So that when Roosevelt was elected President in 1932, Frances Perkins was the clear preferred candidate to be the Secretary of Labor, at least from the point of view of some of the major women around FDR, including Eleanor Roosevelt. So he asked her to be the Secretary of Labor in February 1933 and she laid out the conditions in which she would accept that august position to be the first woman cabinet member and that list includes basically the entire what we call the domestic New Deal.
Alan S. Pierce: Okay, so she gave some conditions, these were conditions relative to policies that she felt important, not only for her to pursue as Secretary of Labor, but for FDR to pursue in terms of legislative initiatives. And I understand she did that in a unique way. How did she give that list of items to FDR?
Dr. Christopher Breiseth: Well, she told me she had written on an envelope and that she really could argue, and she argued with Roosevelt that she was not the right person, that a woman should not be kind of representing a major labor union titans in the cabinet, but he persuaded her that she was the right person. And she said that if I am going to do this job, I have to have the guarantee of your support for the 40-hour workweek, minimum wage, time-and-a-half, unemployment, compensation, workmen’s compensation, and ultimately she wanted a national healthcare system and Social Security, and those are the major ones.
And they virtually achieved all of them except the national health insurance and that really was the New Deal. A lot of it was contained in the Fair Labor Standards Act in 1938, but the really heavy artillery of the New Deal was the Social Security and unemployment insurance, a Bill of 1935.
Alan S. Pierce: So let me turn now to Tomlin. She was your grandmother, you have a long and proud family history. Tell us first of all, Frances Perkins was not a lawyer, tell us how she — how did her interest in the plight of American workers, how was that stimulated, what did she do professionally before she was tapped as Secretary of Labor?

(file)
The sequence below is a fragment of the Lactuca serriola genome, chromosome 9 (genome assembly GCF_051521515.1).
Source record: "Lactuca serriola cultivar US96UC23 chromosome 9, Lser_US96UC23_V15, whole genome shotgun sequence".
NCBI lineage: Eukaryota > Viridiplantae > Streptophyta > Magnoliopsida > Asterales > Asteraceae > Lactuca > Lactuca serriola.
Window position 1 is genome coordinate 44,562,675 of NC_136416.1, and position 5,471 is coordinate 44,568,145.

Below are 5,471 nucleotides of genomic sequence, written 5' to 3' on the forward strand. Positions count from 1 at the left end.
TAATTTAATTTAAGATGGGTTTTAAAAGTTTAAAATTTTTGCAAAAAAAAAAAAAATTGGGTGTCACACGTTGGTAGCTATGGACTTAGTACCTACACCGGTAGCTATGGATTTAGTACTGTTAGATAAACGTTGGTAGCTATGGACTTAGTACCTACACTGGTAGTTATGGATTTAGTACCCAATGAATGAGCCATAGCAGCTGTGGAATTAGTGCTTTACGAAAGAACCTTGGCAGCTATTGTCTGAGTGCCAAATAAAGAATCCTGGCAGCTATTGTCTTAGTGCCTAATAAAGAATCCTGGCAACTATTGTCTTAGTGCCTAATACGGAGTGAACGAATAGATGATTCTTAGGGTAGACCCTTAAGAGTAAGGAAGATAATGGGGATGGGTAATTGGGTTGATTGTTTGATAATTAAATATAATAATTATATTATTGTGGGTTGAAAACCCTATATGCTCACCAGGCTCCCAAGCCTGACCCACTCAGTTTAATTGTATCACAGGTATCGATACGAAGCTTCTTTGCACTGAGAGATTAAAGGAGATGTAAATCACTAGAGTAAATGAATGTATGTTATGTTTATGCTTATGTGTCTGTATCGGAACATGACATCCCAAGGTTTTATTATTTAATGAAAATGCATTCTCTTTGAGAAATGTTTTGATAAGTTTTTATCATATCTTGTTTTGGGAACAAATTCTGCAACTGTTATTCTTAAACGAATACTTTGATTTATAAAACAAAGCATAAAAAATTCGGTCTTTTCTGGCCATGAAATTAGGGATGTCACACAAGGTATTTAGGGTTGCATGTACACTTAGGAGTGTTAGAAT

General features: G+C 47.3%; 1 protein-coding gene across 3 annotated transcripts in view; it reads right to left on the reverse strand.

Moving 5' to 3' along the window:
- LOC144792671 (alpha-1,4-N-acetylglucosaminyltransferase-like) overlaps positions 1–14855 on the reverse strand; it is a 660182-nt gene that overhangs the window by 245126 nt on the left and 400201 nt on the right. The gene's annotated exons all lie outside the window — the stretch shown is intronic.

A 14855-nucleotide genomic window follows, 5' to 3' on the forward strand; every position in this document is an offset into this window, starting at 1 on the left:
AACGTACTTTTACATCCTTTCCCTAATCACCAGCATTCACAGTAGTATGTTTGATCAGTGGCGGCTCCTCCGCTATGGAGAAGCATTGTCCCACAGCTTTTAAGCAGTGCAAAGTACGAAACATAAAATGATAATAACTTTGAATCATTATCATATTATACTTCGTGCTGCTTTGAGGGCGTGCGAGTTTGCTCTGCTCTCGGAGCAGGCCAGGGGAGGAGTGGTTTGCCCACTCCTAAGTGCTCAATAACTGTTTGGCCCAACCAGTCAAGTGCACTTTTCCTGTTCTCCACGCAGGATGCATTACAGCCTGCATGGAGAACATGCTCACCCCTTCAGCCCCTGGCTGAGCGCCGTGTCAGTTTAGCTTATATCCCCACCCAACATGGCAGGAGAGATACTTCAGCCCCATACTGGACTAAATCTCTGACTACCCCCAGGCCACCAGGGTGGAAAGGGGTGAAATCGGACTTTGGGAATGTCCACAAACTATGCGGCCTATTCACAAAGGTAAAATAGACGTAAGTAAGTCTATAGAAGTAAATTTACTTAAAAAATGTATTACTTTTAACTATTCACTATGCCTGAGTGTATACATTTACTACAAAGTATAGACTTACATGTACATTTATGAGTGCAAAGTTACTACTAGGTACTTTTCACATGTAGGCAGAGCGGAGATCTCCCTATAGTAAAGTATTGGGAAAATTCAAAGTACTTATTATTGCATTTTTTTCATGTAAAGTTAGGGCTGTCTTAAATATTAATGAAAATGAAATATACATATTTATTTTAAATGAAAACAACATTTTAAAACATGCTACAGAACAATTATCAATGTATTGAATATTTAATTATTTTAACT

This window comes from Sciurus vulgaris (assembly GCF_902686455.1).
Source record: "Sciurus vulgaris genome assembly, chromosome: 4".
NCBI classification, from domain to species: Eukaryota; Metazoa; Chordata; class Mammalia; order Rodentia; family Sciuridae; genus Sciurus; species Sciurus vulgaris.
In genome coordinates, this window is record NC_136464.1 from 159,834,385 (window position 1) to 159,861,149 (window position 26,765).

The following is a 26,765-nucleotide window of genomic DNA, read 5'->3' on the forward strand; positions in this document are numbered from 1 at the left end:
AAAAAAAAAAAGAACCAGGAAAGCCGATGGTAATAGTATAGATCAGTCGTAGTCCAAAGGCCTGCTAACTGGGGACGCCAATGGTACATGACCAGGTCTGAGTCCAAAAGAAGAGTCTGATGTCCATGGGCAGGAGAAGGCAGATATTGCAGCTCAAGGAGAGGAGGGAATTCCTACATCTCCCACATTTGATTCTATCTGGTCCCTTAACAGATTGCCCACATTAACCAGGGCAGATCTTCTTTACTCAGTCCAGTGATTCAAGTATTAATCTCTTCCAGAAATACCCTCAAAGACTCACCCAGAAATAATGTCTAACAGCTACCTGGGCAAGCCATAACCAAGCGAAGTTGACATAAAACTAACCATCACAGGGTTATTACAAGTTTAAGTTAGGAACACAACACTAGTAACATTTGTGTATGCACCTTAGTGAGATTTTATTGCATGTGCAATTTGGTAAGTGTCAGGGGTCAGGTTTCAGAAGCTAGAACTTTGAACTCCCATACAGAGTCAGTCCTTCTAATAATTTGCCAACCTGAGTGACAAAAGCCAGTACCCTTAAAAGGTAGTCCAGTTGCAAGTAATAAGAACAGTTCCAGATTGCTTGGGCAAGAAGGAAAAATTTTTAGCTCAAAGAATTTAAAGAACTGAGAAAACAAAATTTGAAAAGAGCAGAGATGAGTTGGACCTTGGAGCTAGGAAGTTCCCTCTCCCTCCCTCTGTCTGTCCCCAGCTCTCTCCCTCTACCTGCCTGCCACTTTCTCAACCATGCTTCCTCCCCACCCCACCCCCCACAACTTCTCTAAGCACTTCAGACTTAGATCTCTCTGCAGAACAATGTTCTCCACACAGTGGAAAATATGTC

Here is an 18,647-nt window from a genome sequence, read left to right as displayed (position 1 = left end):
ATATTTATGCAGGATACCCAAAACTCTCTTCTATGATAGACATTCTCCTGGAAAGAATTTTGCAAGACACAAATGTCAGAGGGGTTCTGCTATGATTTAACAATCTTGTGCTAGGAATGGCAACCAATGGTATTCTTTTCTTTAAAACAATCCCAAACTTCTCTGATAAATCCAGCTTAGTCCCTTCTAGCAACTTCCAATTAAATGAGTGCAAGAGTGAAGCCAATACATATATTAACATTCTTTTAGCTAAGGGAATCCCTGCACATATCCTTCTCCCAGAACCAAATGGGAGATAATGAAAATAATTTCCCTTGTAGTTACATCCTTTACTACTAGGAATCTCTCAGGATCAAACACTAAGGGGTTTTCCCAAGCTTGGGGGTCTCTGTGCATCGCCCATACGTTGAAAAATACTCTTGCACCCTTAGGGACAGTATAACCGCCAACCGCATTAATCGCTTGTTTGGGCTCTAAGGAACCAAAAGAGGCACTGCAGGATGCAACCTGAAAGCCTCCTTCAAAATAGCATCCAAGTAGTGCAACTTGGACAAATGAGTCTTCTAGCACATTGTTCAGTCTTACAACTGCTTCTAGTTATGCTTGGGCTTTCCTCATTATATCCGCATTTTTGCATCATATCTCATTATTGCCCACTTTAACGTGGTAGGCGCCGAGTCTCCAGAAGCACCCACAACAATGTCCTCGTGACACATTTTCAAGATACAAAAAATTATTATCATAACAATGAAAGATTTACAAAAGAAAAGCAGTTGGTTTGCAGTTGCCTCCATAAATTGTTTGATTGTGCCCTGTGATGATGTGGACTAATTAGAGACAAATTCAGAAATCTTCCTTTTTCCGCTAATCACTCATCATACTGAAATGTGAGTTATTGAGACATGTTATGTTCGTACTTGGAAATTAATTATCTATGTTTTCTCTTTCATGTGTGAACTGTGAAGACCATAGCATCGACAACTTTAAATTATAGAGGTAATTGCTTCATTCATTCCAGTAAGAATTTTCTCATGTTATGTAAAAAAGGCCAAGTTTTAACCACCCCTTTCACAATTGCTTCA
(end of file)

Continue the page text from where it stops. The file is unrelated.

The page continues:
Tomlin Perkins Coggeshall: Well, it probably starts back at her Mount Holyoke College days, when a woman named Florence Kelley came to speak for the college, and my grandmother met her and they became best friends, and in fact, she became a mentor for my grandmother. And she was the Founder of the National Consumers League, which I think was a fairly extensive organization by the time my grandmother began working with her in New York City in around probably 1910 or so.
But it was an organization that would help consumers understand what type of employment situation a particular article of clothing had been made under. For instance, is this from a sweatshop or from a goods factory. And so my grandmother was working with her when the Triangle Shirtwaist Fire broke out in 1911 on March 25th.
Alan S. Pierce: Yeah. And for those of us, I know — I am sorry to interrupt, I think we — back around the 100th anniversary of the fire, I think we may have done a show on it. Tell us, first of all, that was a turning point, that fire was a turning point in a variety of ways, in terms of worker safety, workers’ rights and workers’ compensation, give us an idea of what happened in New York City on March 25, 1911.
Tomlin Perkins Coggeshall: Yes, it was in Greenwich Village, at the time a fairly new building and therefore quite a bit taller than most buildings at the time; it was about 10 storeys tall, and there were sweatshops in the top two floors. And my grandmother happened to be having tea nearby with a friend coincidentally when the fire broke out and all the alarms went off and firemen running.
And so they went over to see what was happening and saw the horrific sight of people having to jump from the eighth and ninth floor, I think it was, and in the end 146 people died, and mostly immigrant women. And the City of New York formed a Committee called the Committee on Safety, I believe, and my grandmother was suggested, supposedly by Theodore Roosevelt, who she probably did know because she had been a Bull Moose Party participant. He suggested that she be on that Committee; in fact, she ended up being the Executive Chair of it.
And as such in such a role she took members of the Committee through all kinds of surprise factory inspections at all hours of the morning, making them climb through narrow doorways and down icy ladders to find the egress that was allowed, fire escape and exit for people. And she became very involved with helping to determine what happened and preventing it from happening.